Ninety percent of seniors want to stay in their own homes as they age, often referred to as “aging in place” but the majority cannot accomplish this. Senior home care typically involves services performed in a senior’s home to help them when they are struggling to perform daily tasks, chronically ill, or recovering from surgery. They need reliable caregivers and/or nurses to assist them with activities of daily living to keep them healthy and safe at home.
Some clients arrange their own basic care needs, while others require a care lead. When we discuss the topic of care lead, we are often referring to the member of the family that has been appointed to make medical or healthcare decisions. The formal term for this is referred to as a Medical Power of Attorney.
This person is appointed by the client for the purpose of making healthcare decisions, but only if the client is not able to make decisions for themselves.
As your senior loved one ages, you might begin to worry about their physical and mental health. You may notice that they struggle with simple tasks, or that their memory isn’t as sharp as it once was.
What you’re worrying about is a loss of their ability to care for themselves or be independent. Typically, these worries are brought on by deterioration in mobility and in ability to perform activities of daily living such as dressing, using the washroom, or taking a bath.
In this post we’ll cover more about functional decline, common types to recognize, what this means for your senior loved ones, and how to slow down or delay functional decline.
Organizing senior care is often a reactive process: your mother or father has a health event, a healthcare professional tells you that they can no longer be home alone, or that they will require certain care services, and you and your siblings scramble to find the best way to deal with this new reality, all while you’re likely still reeling from the realization that your parent is no longer your caregiver - instead, the time has come for you to take care of them.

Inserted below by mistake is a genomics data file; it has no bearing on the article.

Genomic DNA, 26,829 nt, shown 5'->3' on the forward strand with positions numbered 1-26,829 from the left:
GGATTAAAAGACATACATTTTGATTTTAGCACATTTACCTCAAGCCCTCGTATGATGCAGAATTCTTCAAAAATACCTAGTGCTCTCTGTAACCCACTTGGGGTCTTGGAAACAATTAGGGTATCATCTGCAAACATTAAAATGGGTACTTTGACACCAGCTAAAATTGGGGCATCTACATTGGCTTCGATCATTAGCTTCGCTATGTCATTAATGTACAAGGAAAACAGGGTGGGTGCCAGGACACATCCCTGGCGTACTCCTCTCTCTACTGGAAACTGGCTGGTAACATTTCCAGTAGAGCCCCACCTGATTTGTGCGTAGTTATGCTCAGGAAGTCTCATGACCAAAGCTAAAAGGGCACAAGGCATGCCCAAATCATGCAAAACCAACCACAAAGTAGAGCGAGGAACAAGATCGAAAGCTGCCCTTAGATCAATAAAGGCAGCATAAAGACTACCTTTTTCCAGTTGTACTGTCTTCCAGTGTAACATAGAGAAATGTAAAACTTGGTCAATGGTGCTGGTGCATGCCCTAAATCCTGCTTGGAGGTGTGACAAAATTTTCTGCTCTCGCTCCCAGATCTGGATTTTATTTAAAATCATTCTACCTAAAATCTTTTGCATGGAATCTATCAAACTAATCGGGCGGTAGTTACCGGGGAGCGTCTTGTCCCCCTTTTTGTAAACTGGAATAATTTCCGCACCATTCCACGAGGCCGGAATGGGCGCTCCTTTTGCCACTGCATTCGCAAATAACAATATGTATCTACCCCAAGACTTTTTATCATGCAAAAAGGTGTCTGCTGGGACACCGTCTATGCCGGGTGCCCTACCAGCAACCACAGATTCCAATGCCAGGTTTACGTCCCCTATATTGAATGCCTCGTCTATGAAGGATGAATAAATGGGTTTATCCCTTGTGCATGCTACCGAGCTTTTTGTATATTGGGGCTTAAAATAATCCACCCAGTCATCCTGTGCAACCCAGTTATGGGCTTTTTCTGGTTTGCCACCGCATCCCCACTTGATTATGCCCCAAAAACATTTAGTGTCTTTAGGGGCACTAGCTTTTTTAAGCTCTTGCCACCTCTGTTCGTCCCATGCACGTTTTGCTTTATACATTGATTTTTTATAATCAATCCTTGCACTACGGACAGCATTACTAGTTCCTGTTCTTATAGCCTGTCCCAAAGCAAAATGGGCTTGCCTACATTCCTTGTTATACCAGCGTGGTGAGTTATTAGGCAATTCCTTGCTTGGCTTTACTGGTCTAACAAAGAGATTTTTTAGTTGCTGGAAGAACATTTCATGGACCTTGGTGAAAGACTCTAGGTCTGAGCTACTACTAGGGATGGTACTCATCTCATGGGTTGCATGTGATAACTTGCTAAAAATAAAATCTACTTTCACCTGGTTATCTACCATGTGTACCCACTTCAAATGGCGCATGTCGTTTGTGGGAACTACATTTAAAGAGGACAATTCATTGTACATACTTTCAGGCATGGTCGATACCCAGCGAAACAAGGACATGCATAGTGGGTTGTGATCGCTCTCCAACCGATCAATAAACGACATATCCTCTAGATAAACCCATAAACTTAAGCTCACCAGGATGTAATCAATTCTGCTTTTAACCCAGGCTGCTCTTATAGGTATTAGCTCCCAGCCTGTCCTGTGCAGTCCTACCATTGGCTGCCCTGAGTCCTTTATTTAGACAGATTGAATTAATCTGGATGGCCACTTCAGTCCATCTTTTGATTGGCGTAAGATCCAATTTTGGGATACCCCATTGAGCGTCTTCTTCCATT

In this post, we offer some suggestions which will help you flip the search for senior care from a reactive process to a proactive one. By having frank and understanding conversations with your parents, preparing for the unpleasant scenarios you might prefer to avoid thinking about, and keeping your parents’ health and their own preferences in mind as you make decisions as a family, you can make the process of becoming your parent’s caregiver significantly less stressful.
You know your parents are getting older, but are you prepared to step into a decision-making role if a sudden health emergency were to happen?
Do you know where your parents keep important documents? What are your parents’ care preferences and do they have the money to pay for their care? Do you know what your parents’ thoughts are on end-of-life care or life support?
While these questions may seem daunting or too far away to consider, many aging parents haven’t thought about their future care needs, and a sudden health change could cause even more stress without a plan in place.
Writing a will is a crucial task that provides peace of mind for both you and your loved ones. Once you’ve created a will, you can rest assured that your family will be taken care of and that your assets will be managed appropriately after your passing. A will lets your family members know what your final wishes are, so they can find peace and closure in fulfilling those wishes.
It isn’t necessarily easy to create a will, as we rarely want to consider our own mortality. But it’s important, both for you and your family, that you have a will. The process of creating a will is not overly complicated or expensive, and it is well worth the clarity and comfort it provides.
This post highlights some of the important aspects of will creation. This guide should ensure that you don’t miss any key components when creating your will or helping a loved one create theirs. If you make sure that the will you write includes the following components, it will be legally valid and will stand up to any challenges.
This post gives an overview of CDPAP, a Medicaid program available in the state of New York. This post covers CDPAP eligibility, how to become a CDPAP recipient, CDPAP caregiver qualifications, and the pros and cons of the program. Here, you'll find the facts you need to make informed decisions as a CDPAP consumer.
Caregiving requires a lot of communication. You’ll have to establish clear lines of communication with your parent who needs care, with their doctors and other medical professionals, and with their home care aides.
But you’ll also have to establish good communication with the rest of your family unit – most importantly, your siblings and siblings-in-law. In the midst of making sure that our parent’s caregiver and all of the medical professionals in their life are on the same page as we are, communication lines with siblings are the ones we often forget to leave open.